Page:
The Minister for Education will tell Cabinet colleagues this morning that her department is planning for the phased full reopening of schools from 1 March, according to Government sources.

The Minister for Education will tell Cabinet colleagues this morning that her department is planning for the phased full reopening of schools from 1 March.
Norma Foley is expected to say it is her strong preference that all students will return to their classes over the course of the month, according to Government sources. 
She will also give an update on Leaving Certificate negotiations. 
Talks involving the Department of Education, teacher unions the Association of Secondary Teachers, Ireland  and Teachers’ Union of Ireland and other interested parties, resumed this morning.
Students with additional needs and Leaving Certificate students are the priority in any return to school. 
After that, at primary level, priority is likely to be given to smaller children for whom remote learning is more difficult. 
Last week, almost 4,000 children with additional educational needs returned to in-person education.
Yesterday, Deputy Chief Medical Officer Dr Ronan Glynn said a return to school had to be a first priority, but that it had to be done cautiously on a phased basis.
He said the impact of the return of classes would have to be continuously assessed, partly because of the new variant, first detected in the UK, which is more transmissible. 
He reiterated that public health concerns rested on the mobility of the more than one million people that a full return to school entails. 
He said the country was going in the right direction to enable schools to reopen, but progress in reducing infection numbers over the coming weeks needs to be seen. 
Any phased return will be subject to public health advice.
Earlier, the Taoiseach said it is very important that all those involved in talks around the format of this year’s Leaving Certificate do everything they can to bring clarity for students.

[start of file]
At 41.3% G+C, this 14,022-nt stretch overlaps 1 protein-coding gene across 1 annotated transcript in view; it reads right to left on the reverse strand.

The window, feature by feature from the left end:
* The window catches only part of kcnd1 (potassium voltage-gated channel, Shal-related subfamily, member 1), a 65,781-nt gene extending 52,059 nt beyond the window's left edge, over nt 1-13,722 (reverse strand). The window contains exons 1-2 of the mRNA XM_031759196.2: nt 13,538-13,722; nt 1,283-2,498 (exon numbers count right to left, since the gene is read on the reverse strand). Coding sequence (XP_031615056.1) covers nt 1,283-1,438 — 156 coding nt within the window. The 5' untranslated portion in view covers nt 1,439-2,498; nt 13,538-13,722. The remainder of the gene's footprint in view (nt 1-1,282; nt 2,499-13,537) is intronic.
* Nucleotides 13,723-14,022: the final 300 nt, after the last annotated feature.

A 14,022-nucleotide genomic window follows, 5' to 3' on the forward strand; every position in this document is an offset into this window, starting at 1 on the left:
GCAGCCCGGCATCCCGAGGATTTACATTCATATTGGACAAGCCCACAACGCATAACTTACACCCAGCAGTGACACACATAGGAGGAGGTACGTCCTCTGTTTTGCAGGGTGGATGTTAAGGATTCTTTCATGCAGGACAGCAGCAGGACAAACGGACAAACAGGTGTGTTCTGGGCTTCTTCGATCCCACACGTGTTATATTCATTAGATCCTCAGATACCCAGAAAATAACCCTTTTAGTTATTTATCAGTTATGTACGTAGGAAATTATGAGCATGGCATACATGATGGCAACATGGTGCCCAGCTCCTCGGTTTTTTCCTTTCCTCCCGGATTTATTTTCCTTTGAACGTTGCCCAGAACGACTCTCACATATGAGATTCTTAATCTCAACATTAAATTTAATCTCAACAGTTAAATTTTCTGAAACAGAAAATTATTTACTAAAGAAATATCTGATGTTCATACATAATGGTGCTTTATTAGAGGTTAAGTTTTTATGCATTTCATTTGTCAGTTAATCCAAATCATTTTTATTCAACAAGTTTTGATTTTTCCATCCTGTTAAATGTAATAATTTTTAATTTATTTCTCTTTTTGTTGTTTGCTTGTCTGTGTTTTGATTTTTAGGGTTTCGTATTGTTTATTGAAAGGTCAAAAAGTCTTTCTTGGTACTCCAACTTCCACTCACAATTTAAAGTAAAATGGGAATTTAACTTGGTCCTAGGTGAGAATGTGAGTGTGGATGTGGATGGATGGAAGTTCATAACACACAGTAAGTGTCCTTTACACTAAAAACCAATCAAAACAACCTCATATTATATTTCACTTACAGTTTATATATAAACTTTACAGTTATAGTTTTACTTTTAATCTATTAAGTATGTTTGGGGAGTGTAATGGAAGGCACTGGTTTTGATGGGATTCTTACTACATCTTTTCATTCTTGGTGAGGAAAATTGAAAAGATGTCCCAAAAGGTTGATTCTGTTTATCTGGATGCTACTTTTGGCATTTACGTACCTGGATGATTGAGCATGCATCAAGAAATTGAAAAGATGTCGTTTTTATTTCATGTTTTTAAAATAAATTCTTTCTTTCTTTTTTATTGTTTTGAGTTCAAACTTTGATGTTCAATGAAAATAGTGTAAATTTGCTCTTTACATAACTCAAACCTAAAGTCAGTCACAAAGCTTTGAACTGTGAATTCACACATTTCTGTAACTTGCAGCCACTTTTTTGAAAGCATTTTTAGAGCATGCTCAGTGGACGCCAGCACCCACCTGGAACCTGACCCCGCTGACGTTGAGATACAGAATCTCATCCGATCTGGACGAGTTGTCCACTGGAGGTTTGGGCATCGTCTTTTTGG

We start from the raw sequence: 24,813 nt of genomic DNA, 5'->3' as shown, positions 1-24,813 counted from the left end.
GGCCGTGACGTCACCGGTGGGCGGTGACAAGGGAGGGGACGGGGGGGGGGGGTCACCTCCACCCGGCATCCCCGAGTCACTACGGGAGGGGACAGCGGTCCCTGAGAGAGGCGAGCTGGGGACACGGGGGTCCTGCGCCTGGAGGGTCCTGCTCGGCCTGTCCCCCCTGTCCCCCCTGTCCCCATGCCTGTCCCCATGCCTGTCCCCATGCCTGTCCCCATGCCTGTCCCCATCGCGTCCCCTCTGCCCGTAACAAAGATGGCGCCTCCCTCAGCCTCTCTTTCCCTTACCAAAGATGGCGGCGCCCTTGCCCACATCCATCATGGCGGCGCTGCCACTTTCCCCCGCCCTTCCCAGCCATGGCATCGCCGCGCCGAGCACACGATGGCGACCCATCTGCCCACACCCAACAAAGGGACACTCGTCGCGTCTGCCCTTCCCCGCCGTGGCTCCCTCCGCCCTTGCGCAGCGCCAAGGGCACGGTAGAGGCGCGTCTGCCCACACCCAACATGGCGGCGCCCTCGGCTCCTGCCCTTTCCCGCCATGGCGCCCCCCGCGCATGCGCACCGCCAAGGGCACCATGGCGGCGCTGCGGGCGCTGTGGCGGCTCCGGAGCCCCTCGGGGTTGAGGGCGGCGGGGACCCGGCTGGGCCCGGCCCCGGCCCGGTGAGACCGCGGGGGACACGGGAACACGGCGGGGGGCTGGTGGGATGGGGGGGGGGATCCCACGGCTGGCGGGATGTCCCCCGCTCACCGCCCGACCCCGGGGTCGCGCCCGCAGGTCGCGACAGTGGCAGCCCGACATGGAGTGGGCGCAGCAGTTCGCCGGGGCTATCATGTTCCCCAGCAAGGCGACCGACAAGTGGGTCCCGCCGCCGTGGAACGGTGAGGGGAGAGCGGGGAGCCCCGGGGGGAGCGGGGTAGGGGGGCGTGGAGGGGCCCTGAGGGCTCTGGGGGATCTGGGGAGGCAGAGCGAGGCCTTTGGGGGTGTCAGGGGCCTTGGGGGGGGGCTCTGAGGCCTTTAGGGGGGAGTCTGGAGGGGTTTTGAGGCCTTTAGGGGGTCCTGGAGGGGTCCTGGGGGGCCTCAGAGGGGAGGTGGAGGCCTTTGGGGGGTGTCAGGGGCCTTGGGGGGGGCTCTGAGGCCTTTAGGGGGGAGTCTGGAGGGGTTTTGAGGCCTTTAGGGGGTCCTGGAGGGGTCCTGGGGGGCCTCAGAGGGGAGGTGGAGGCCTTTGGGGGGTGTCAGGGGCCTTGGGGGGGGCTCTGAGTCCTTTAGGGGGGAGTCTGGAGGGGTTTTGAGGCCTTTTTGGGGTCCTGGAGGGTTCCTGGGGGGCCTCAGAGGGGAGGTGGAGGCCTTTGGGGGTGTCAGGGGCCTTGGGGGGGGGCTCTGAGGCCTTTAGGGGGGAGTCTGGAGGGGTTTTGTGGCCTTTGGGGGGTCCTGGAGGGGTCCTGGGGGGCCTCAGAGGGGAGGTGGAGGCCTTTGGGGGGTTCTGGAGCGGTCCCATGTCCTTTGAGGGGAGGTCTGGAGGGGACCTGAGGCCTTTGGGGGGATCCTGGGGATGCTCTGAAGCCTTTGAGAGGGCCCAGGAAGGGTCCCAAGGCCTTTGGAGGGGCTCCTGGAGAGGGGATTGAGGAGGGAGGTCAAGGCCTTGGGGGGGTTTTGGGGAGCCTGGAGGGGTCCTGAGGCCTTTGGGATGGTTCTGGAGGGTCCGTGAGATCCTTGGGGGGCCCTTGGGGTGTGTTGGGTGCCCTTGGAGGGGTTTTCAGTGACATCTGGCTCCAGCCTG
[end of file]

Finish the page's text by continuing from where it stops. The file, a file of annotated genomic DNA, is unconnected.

Speaking on his way into the Cabinet meeting, Micheál Martin acknowledged that it has been a “stressful and anxious time” for students and for the education sector in general and that he is hopeful that clarity will be forthcoming.
He said the talks have been “intensive and are continuing”.
Taoiseach Micheál Martin said there will ‘be clarity this week’ on the Leaving Certificate. I Read more:
— RTÉ News (@rtenews) February 16, 2021
It is understood they are are centred on the holding of the written Leaving Certificate and a parallel option to include a modified form of last year’s calculated grades.
Orals, practical exams and the Junior Cycle exams are also part of the broader discussion.
The ASTI pulled out of talks last week over concerns that calculated grades would be the dominant option offered to students.
ASTI officials returned to the negotiating table after receiving assurances the union said it had received from Minister Foley.
It is understood that the Leaving Cert talks are separate to other ongoing discussions on a wider reopening of schools.
Labour’s Education spokesperson Aodhán Ó Riordáin said a political decision needs to be taken on the Leaving Cert so that students and teachers can move on. 
He said the “cleanest decision” is to give calculated grades to every student and an option to sit the exam if they are not happy with the results.
The Welfare Officer with the Irish Second-Level Students’ Union said the varying messages on form assessment will be and when decisions will be announced is causing confusion for students.
Speaking on RTÉ’s Today with Claire Byrne, Matthew Ryan called for exams to be held as close as possible to the original date of traditional Leaving Cert examinations. 
He said it is important for decision makers to take into account the “mental duress” that this cohort of students are experiencing. 
“This is not just about exams”, he said, “this is about our entire life.”  
Additional reporting Dyane Connor